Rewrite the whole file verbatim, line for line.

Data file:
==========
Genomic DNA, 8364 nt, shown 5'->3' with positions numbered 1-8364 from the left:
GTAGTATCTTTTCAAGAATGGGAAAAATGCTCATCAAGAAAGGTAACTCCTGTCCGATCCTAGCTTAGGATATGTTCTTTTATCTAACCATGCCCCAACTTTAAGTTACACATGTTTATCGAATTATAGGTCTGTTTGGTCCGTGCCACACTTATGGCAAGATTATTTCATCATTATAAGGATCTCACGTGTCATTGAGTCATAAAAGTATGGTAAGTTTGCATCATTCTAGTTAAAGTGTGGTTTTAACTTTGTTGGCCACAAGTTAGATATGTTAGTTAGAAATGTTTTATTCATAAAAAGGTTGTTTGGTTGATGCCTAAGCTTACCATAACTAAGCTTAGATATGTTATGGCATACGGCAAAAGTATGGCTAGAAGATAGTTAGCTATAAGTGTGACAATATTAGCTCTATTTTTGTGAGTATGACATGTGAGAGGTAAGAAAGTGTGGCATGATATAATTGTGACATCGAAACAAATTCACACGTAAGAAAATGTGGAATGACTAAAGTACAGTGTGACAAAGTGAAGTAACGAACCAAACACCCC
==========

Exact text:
Genomic DNA, 8364 nt, shown 5'->3' with positions numbered 1-8364 from the left:
GTAGTATCTTTTCAAGAATGGGAAAAATGCTCATCAAGAAAGGTAACTCCTGTCCGATCCTAGCTTAGGATATGTTCTTTTATCTAACCATGCCCCAACTTTAAGTTACACATGTTTATCGAATTATAGGTCTGTTTGGTCCGTGCCACACTTATGGCAAGATTATTTCATCATTATAAGGATCTCACGTGTCATTGAGTCATAAAAGTATGGTAAGTTTGCATCATTCTAGTTAAAGTGTGGTTTTAACTTTGTTGGCCACAAGTTAGATATGTTAGTTAGAAATGTTTTATTCATAAAAAGGTTGTTTGGTTGATGCCTAAGCTTACCATAACTAAGCTTAGATATGTTATGGCATACGGCAAAAGTATGGCTAGAAGATAGTTAGCTATAAGTGTGACAATATTAGCTCTATTTTTGTGAGTATGACATGTGAGAGGTAAGAAAGTGTGGCATGATATAATTGTGACATCGAAACAAATTCACACGTAAGAAAATGTGGAATGACTAAAGTACAGTGTGACAAAGTGAAGTAACGAACCAAACACCCC